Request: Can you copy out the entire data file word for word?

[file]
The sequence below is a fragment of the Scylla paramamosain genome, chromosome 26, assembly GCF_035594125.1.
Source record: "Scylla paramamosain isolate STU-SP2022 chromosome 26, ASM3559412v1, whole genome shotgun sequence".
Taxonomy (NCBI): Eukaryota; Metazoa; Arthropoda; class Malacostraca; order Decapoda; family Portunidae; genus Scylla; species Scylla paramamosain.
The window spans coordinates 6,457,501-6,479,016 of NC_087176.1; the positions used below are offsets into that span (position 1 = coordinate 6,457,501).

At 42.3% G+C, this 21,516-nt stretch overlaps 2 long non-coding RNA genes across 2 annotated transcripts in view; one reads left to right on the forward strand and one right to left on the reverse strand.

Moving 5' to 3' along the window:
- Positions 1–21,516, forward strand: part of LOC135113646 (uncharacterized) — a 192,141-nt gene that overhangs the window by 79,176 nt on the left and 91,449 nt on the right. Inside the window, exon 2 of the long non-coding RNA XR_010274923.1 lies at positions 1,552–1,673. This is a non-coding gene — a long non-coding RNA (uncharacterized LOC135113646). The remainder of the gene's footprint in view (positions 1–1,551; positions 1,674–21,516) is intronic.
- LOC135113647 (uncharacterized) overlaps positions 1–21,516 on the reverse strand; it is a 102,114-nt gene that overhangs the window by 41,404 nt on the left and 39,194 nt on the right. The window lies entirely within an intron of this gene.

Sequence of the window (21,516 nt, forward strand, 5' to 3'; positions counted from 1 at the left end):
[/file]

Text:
The sequence below is a fragment of the Scylla paramamosain genome, chromosome 26, assembly GCF_035594125.1.
Source record: "Scylla paramamosain isolate STU-SP2022 chromosome 26, ASM3559412v1, whole genome shotgun sequence".
Taxonomy (NCBI): Eukaryota; Metazoa; Arthropoda; class Malacostraca; order Decapoda; family Portunidae; genus Scylla; species Scylla paramamosain.
The window spans coordinates 6,457,501-6,479,016 of NC_087176.1; the positions used below are offsets into that span (position 1 = coordinate 6,457,501).

At 42.3% G+C, this 21,516-nt stretch overlaps 2 long non-coding RNA genes across 2 annotated transcripts in view; one reads left to right on the forward strand and one right to left on the reverse strand.

Moving 5' to 3' along the window:
- Positions 1–21,516, forward strand: part of LOC135113646 (uncharacterized) — a 192,141-nt gene that overhangs the window by 79,176 nt on the left and 91,449 nt on the right. Inside the window, exon 2 of the long non-coding RNA XR_010274923.1 lies at positions 1,552–1,673. This is a non-coding gene — a long non-coding RNA (uncharacterized LOC135113646). The remainder of the gene's footprint in view (positions 1–1,551; positions 1,674–21,516) is intronic.
- LOC135113647 (uncharacterized) overlaps positions 1–21,516 on the reverse strand; it is a 102,114-nt gene that overhangs the window by 41,404 nt on the left and 39,194 nt on the right. The window lies entirely within an intron of this gene.

Sequence of the window (21,516 nt, forward strand, 5' to 3'; positions counted from 1 at the left end):